Published: 2021
Pages: 170
Author: Raina, Suresh
Publisher: Penguin
Rating: 3.5 stars

It was very kind of a friend in India to send me a copy of this book, but I have to confess to not having had any immediate plans to read it following its arrival. After all it is an end of career autobiography, the sort of book that can be a little on the self indulgent side.

I was also not much enthused by the fact that, at Test and First Class level anyway, Suresh Raina was a long way from being an all time great. Stellar achievement on the field is not, I know from long experience, a pre-requisite for an interesting story. But the fact that I also knew there were some mighty deeds in the game’s shorter formats, on which I would expect the book to concentrate, did not do anything to enhance its appeal.

Noting also as I looked quickly at the book that it contained no sort of index or statistical appendix, and that the chapter listing suggested a not insignificant part of the content comprised eulogies to Messrs Tendulkar, Dravid and Dhoni I really was not at all impressed and, whilst thanking my friend for his kindness, expressed my misgivings to him.

Given our shared preference for Test and First Class cricket I was not entirely surprised to find that my friend shared my concerns, but I did take on board his caveat that he thought that nonetheless I would enjoy Believe. Not for the first time in such matters his assessment proved to be right on the mark.

So what makes Believe a rewarding read? I will mention first the ‘dreaded’ eulogies. For myself, and a good few Englishmen, Tendulkar never really ceased to be the precocious teenager who made such an impression on us in 1990. His career went on and on of course, in doing so touching heights that may never be reached again. But I have never been able to think of him as a senior player, or to really understand him as a person at all. That has changed now that I have had the opportunity to read Raina on Sachin Paaji.

Dravid is different. The man was always an absolute joy to watch, particularly when he put the English bowling to the sword in the way he did in 2002 and 2011. It was always obvious to all that as well as being a genius with the bat Dravid was also one of the game’s gentlemen, but in many ways he too remained an elusive character. Again Raina’s chapter on Rahul Bhai tells his reader all they need to know about Dravid the man.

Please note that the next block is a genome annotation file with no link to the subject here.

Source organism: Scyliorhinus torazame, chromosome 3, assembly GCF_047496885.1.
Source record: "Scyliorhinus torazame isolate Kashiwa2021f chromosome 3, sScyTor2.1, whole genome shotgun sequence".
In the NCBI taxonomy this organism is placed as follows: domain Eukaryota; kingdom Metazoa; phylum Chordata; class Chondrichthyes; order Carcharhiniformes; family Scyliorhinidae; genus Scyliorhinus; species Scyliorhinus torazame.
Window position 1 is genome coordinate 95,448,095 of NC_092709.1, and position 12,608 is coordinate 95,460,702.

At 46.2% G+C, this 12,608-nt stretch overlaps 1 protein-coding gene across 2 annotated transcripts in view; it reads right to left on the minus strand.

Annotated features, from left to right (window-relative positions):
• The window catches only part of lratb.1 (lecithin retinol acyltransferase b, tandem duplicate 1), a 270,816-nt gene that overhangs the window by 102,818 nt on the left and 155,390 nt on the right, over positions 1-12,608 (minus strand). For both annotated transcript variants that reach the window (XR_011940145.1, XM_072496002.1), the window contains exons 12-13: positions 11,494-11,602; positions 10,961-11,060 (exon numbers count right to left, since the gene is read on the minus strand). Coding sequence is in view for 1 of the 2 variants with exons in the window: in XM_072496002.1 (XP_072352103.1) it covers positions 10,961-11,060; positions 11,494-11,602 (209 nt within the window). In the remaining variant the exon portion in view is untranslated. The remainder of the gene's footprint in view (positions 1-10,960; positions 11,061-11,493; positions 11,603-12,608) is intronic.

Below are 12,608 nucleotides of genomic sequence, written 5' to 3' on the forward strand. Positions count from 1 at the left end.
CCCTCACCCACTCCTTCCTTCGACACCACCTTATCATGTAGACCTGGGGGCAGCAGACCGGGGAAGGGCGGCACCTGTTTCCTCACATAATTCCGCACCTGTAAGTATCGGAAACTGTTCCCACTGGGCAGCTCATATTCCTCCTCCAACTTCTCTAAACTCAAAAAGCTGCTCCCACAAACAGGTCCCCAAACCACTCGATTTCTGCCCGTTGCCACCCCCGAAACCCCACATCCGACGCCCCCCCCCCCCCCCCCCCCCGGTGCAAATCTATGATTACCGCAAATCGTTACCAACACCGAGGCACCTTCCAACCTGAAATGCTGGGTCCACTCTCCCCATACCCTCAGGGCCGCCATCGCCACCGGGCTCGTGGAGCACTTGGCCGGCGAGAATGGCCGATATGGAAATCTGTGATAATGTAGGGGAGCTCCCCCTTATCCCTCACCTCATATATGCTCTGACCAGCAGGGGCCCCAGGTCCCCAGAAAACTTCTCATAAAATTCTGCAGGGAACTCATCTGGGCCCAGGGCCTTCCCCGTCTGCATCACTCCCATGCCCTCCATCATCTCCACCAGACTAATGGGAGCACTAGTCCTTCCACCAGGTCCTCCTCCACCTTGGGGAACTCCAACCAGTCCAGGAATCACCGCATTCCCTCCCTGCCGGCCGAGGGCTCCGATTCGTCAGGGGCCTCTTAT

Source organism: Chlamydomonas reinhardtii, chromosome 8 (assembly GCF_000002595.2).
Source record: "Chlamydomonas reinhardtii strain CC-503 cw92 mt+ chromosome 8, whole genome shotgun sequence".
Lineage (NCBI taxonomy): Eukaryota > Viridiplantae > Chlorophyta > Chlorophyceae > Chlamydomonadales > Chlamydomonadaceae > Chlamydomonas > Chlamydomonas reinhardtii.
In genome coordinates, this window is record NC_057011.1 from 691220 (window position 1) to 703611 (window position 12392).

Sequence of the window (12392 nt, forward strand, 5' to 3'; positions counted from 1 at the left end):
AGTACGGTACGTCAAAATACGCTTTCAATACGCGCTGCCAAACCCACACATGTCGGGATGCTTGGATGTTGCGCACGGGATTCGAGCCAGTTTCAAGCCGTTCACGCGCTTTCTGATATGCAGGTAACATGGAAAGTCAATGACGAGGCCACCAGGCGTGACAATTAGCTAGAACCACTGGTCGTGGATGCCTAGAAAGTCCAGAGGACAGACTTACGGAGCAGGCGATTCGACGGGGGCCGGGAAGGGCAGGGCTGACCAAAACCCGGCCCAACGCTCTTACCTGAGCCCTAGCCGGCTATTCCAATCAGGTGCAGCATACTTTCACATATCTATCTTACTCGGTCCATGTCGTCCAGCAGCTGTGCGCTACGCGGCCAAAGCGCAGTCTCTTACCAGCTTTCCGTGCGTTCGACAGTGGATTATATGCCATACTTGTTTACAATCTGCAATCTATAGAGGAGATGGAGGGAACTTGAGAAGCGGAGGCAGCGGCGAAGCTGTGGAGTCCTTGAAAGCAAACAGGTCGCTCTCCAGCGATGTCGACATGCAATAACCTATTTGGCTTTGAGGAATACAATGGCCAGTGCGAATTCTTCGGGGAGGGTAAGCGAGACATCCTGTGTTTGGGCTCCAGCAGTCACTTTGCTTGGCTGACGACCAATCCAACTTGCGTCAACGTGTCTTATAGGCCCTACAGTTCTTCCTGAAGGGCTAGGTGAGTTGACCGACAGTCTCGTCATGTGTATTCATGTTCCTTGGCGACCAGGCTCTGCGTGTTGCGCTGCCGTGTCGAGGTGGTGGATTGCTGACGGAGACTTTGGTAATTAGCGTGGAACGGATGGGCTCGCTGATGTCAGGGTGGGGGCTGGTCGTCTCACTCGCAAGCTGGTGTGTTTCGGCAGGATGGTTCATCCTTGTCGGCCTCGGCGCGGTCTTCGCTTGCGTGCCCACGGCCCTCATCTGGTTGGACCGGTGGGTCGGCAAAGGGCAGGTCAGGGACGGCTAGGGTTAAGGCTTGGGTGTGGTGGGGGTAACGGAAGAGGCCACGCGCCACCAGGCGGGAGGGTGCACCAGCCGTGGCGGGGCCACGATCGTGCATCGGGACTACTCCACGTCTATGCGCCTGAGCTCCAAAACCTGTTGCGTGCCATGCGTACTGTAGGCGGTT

And what of Dhoni or, as Raina refers to him, Mahi Bhai? Of these three modern greats of the Indian game he has always been the one of whom I knew the least, and again in that respect Raina has done me a great service in shedding light on the personality of ‘Captain Cool’.

There is also much of Raina himself in Believe, and whilst cricket has dominated his life it is his development as a person that takes up as much space in Believe as his evolution as a cricketer and the book is much the better for that. The ups and downs of his childhood in Muradnagar, and subsequent experiences at the Lucknow Sports Hostel are fascinating*. Raina was then still only 16 when he made his First Class debut, and as an immature 18 year old he found himself on the other side of the world, having a stint as a professional in the Bolton League in Lancashire.

Believe is not a long book by any means, but by the time I had finished it I understood the far from straightforward journey that Suresh Raina had to take from his humble beginnings to sporting stardom and also felt I knew what made him tick. For that great credit must go to Raina for not holding back in his conversations with his ghost, the Adelaide based journalist Bharat Sundaresan, whose well paced narrative captures his story very well.

*I feel sure that ‘ragging’ must be a euphemism – like many in Believe it is a word well chosen

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